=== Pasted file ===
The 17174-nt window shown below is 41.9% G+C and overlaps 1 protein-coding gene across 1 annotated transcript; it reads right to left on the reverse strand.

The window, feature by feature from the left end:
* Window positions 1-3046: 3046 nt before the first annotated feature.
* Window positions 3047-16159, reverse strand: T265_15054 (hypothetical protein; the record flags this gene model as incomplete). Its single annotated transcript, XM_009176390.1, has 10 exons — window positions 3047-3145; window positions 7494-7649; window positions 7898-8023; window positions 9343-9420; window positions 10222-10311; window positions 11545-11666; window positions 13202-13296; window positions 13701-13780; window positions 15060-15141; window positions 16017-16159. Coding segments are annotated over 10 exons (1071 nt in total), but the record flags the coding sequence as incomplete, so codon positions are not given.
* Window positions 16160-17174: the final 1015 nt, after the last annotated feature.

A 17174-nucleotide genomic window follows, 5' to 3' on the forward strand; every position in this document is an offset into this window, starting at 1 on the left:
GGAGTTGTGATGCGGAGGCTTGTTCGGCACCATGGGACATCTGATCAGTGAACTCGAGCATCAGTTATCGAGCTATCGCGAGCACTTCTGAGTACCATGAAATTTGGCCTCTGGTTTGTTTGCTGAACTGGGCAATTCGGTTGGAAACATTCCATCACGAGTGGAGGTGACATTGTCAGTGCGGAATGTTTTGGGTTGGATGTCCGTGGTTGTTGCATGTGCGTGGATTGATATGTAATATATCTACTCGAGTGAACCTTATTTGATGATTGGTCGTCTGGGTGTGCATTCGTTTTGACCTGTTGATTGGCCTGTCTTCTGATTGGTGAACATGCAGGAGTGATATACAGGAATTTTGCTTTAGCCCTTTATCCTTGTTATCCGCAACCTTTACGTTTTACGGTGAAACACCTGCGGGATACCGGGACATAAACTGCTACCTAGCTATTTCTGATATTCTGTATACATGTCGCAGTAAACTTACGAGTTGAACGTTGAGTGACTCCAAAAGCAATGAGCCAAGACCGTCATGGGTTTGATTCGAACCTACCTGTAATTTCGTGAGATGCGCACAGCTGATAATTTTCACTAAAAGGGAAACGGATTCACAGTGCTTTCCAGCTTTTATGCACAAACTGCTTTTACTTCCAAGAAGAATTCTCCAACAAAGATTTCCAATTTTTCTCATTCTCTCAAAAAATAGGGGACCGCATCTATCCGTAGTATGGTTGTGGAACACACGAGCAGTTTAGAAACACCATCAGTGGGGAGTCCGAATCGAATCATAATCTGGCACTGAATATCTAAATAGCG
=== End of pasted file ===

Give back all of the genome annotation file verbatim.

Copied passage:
The 17174-nt window shown below is 41.9% G+C and overlaps 1 protein-coding gene across 1 annotated transcript; it reads right to left on the reverse strand.

The window, feature by feature from the left end:
* Window positions 1-3046: 3046 nt before the first annotated feature.
* Window positions 3047-16159, reverse strand: T265_15054 (hypothetical protein; the record flags this gene model as incomplete). Its single annotated transcript, XM_009176390.1, has 10 exons — window positions 3047-3145; window positions 7494-7649; window positions 7898-8023; window positions 9343-9420; window positions 10222-10311; window positions 11545-11666; window positions 13202-13296; window positions 13701-13780; window positions 15060-15141; window positions 16017-16159. Coding segments are annotated over 10 exons (1071 nt in total), but the record flags the coding sequence as incomplete, so codon positions are not given.
* Window positions 16160-17174: the final 1015 nt, after the last annotated feature.

A 17174-nucleotide genomic window follows, 5' to 3' on the forward strand; every position in this document is an offset into this window, starting at 1 on the left:
GGAGTTGTGATGCGGAGGCTTGTTCGGCACCATGGGACATCTGATCAGTGAACTCGAGCATCAGTTATCGAGCTATCGCGAGCACTTCTGAGTACCATGAAATTTGGCCTCTGGTTTGTTTGCTGAACTGGGCAATTCGGTTGGAAACATTCCATCACGAGTGGAGGTGACATTGTCAGTGCGGAATGTTTTGGGTTGGATGTCCGTGGTTGTTGCATGTGCGTGGATTGATATGTAATATATCTACTCGAGTGAACCTTATTTGATGATTGGTCGTCTGGGTGTGCATTCGTTTTGACCTGTTGATTGGCCTGTCTTCTGATTGGTGAACATGCAGGAGTGATATACAGGAATTTTGCTTTAGCCCTTTATCCTTGTTATCCGCAACCTTTACGTTTTACGGTGAAACACCTGCGGGATACCGGGACATAAACTGCTACCTAGCTATTTCTGATATTCTGTATACATGTCGCAGTAAACTTACGAGTTGAACGTTGAGTGACTCCAAAAGCAATGAGCCAAGACCGTCATGGGTTTGATTCGAACCTACCTGTAATTTCGTGAGATGCGCACAGCTGATAATTTTCACTAAAAGGGAAACGGATTCACAGTGCTTTCCAGCTTTTATGCACAAACTGCTTTTACTTCCAAGAAGAATTCTCCAACAAAGATTTCCAATTTTTCTCATTCTCTCAAAAAATAGGGGACCGCATCTATCCGTAGTATGGTTGTGGAACACACGAGCAGTTTAGAAACACCATCAGTGGGGAGTCCGAATCGAATCATAATCTGGCACTGAATATCTAAATAGCG